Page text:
Tuesday, September 22, 2009

MySQL: LEFT Join with Constraints

I just fixed a bug in a colleague's select statement. And I think it makes a good example. So here it is:

You have two tables foo and bar. You are performing different types of analysis on the items in foo, and writing that analysis to bar. Foo has a primary key "id". And bar has three columns: "foo_id", "analysis" and "version". The bar table contains the following entries.

1, blah, 3
1, erg, 2
2, erg, 2

This means that item 1 in foo has been analyzed for blah and erg versions 3 and 2 respectively. Item 2 has been analyzed for only erg version 2.

Now, lets say there are three items in foo and you want a query to pull back all of the items that need analysis for blah version 3. The right answer is items 2, and 3.

You may start with:
select * from foo LEFT JOIN bar.foo_id = foo.id

This returns 4 rows:
1, blah, 3
1, erg, 2
2, erg, 2
3, null, null

From this resultant table there is no good way to select foo.id's that have not been processed by the right version of blah. However, if we add a join constraint to our select we can. The select becomes:
select * from foo LEFT JOIN bar.foo_id = foo.id AND bar.analysis = 'blah'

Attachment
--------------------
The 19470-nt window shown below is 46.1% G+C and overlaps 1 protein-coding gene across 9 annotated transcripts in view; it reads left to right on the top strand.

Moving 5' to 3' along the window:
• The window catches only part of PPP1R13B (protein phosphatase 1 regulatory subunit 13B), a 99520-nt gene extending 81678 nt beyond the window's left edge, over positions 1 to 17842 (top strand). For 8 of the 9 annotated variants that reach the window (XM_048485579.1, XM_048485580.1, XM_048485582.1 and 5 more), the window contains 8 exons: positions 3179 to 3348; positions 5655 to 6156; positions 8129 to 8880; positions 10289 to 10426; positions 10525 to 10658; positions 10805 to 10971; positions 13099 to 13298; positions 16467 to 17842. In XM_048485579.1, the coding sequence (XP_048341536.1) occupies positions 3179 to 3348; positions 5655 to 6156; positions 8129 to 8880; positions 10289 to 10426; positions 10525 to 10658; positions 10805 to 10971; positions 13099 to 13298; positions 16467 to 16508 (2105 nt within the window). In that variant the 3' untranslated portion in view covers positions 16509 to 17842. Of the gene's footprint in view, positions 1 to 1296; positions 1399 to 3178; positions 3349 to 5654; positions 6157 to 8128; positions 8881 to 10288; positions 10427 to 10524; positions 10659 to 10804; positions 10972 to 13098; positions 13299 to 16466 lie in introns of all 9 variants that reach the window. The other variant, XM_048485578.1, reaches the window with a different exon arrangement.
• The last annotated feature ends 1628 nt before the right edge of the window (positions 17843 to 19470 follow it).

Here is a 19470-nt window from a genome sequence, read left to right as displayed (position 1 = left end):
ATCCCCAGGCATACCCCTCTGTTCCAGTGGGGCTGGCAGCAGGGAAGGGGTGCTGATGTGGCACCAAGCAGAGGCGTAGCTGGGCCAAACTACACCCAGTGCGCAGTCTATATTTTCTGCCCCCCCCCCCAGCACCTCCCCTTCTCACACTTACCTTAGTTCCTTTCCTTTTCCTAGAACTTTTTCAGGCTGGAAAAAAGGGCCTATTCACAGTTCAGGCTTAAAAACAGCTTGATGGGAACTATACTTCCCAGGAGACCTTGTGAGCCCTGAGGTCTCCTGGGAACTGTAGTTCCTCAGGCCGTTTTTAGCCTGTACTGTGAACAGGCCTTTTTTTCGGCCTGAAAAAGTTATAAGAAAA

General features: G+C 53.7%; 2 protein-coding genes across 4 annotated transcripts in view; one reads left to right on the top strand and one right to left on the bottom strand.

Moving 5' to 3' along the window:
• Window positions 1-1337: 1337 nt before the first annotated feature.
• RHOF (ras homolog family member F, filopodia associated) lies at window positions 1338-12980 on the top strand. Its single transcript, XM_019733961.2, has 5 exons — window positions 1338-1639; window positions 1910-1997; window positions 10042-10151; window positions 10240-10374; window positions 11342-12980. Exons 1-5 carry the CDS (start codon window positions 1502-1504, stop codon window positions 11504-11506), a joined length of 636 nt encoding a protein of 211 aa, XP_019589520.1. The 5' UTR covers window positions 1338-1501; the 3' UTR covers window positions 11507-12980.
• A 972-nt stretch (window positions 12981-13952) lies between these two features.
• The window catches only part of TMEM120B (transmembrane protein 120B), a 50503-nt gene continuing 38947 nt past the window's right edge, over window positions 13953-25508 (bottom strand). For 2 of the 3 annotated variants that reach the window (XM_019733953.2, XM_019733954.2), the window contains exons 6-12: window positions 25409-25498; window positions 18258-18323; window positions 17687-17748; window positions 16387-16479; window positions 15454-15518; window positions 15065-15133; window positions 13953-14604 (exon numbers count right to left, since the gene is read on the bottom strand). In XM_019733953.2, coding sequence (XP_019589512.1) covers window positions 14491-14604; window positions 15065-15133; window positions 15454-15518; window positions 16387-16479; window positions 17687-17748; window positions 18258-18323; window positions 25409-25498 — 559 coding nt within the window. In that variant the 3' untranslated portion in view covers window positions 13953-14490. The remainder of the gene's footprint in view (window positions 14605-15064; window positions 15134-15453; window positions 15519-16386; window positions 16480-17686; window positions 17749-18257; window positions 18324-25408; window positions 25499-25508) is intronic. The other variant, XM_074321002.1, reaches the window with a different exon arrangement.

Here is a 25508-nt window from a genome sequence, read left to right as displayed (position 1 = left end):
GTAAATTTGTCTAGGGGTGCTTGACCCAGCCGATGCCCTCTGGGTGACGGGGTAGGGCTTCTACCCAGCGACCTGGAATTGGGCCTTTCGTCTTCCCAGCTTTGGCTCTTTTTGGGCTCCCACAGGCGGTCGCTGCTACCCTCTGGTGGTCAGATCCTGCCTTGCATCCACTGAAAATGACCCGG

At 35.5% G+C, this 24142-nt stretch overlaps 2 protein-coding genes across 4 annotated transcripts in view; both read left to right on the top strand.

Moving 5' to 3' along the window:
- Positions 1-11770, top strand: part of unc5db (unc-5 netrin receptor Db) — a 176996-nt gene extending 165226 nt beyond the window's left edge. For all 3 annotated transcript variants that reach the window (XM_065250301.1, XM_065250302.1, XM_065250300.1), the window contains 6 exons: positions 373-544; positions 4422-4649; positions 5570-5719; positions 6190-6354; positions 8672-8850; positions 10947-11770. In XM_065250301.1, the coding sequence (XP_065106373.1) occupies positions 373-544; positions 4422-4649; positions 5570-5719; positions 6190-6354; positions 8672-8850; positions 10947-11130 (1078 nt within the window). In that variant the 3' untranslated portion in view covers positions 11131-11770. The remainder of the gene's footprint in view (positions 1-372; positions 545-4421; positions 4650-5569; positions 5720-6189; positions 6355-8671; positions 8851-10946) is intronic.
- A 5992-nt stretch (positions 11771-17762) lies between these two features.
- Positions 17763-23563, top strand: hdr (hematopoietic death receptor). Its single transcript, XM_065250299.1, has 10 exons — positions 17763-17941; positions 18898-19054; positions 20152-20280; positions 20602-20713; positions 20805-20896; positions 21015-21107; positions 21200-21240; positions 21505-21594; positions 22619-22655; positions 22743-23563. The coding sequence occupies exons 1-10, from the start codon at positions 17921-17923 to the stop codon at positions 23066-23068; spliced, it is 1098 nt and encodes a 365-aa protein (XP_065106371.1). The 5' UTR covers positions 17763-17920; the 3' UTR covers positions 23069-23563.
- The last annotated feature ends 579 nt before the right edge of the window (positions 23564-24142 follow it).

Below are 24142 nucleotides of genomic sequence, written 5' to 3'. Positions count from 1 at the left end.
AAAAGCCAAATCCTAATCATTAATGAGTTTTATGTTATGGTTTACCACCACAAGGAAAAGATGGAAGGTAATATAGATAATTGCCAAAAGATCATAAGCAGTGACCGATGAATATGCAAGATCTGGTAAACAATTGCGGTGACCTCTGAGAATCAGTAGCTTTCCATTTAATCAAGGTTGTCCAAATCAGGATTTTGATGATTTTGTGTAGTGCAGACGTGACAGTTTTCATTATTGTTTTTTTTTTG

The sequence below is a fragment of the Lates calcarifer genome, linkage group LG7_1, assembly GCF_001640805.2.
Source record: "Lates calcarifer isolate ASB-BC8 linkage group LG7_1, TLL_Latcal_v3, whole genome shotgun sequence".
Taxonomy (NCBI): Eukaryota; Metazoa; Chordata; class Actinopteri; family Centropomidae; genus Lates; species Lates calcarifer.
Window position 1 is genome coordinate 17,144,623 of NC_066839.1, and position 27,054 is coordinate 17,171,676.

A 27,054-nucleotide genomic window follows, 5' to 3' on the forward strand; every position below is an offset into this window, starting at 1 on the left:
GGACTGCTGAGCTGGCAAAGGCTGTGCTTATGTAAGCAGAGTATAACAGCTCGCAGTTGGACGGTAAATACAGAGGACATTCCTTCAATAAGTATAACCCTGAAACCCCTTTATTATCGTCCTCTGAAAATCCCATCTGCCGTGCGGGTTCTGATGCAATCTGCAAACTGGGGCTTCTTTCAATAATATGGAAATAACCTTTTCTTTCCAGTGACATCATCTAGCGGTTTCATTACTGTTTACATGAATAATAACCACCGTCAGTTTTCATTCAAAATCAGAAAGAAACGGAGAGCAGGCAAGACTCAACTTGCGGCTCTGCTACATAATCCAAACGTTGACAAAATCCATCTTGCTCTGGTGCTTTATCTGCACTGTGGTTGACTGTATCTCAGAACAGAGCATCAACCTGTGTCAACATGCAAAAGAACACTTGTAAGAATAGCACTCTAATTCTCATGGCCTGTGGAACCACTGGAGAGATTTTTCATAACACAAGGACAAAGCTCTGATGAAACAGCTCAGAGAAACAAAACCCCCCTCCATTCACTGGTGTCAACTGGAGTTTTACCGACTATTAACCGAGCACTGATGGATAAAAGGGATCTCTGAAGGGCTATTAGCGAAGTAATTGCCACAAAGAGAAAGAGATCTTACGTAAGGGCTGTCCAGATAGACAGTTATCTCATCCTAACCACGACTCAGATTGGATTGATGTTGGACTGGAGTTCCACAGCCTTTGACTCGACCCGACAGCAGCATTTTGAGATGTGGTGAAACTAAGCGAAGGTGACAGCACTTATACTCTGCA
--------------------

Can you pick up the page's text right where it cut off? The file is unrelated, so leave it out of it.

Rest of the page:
This returns a beautiful table:
1, blah, 3
2, null, null
3, null, null

Essentially the left join takes place with only a subset of bar that meets the join constraint.

NOTE: This is entirely different from the following:
select * from foo LEFT JOIN bar.foo_id = foo.id WHERE bar.analysis = 'blah'

That query will only return the single row. To manipulate the original join you would probably end up using a "NOT EXISTS IN" kind of construct. Yuck.

The JOIN with a constraint presents a nice clean simple solution that lets us figure out which foo items still need analysis.

Thursday, September 10, 2009

ERROR 1005 (HY000): Rails Migrations for Unsigned Integers

ERROR 1005 (HY000): Can't create table './*/#sql-3e29_1209.frm' (errno: 150)

If you are getting this when trying to add a foreign key constraint make sure the columns are of the same type. This includes attributes! Specifically pay attention to signed vs. unsigned columns. Just because two columns are integer (or int(10) or int(11)), you won't be able to create a foreign key constraint between them unless they are have the same sign.

Furthermore, in a Rails Migration, to get a signed/unsigned column use the following:

create_table :tblFoo, :primary_key => :UID do |t|
t.column 'Bar', 'int(10) unsigned', :null => false

Wednesday, September 9, 2009

Access denied for user 'debian-sys-maint'@'localhost'

I wanted to get replication setup to do backups offline as recommended by this article. I did the backup and loaded it onto the slave. When I went to restart, I received:

ERROR 1045 (28000): Access denied for user 'debian-sys-maint'@'localhost'

It turns out I backed up the users table as well so it blew away the debian user. I found the fix here .

The trick is to reset the debian-sys-maint users password by looking in /etc/mysql/debian.cnf and performing the following with whatever password you find in there: